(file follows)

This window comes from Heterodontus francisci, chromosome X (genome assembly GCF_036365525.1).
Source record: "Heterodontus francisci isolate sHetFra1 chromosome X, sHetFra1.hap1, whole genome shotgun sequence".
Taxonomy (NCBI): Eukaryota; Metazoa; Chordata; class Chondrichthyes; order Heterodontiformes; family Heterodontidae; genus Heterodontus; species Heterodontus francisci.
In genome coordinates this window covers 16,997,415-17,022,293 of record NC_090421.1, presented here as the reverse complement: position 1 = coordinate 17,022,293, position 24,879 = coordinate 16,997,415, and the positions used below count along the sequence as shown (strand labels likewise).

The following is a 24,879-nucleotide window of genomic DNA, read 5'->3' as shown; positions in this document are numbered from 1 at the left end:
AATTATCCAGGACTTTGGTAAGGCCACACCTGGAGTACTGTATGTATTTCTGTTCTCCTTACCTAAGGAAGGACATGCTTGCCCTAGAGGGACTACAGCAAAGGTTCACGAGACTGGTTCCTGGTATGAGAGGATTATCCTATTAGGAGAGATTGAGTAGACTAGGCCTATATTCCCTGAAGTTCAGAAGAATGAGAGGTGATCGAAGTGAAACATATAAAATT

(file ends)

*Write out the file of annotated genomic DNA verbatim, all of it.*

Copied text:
This window comes from Heterodontus francisci, chromosome X (genome assembly GCF_036365525.1).
Source record: "Heterodontus francisci isolate sHetFra1 chromosome X, sHetFra1.hap1, whole genome shotgun sequence".
Taxonomy (NCBI): Eukaryota; Metazoa; Chordata; class Chondrichthyes; order Heterodontiformes; family Heterodontidae; genus Heterodontus; species Heterodontus francisci.
In genome coordinates this window covers 16,997,415-17,022,293 of record NC_090421.1, presented here as the reverse complement: position 1 = coordinate 17,022,293, position 24,879 = coordinate 16,997,415, and the positions used below count along the sequence as shown (strand labels likewise).

The following is a 24,879-nucleotide window of genomic DNA, read 5'->3' as shown; positions in this document are numbered from 1 at the left end:
AATTATCCAGGACTTTGGTAAGGCCACACCTGGAGTACTGTATGTATTTCTGTTCTCCTTACCTAAGGAAGGACATGCTTGCCCTAGAGGGACTACAGCAAAGGTTCACGAGACTGGTTCCTGGTATGAGAGGATTATCCTATTAGGAGAGATTGAGTAGACTAGGCCTATATTCCCTGAAGTTCAGAAGAATGAGAGGTGATCGAAGTGAAACATATAAAATT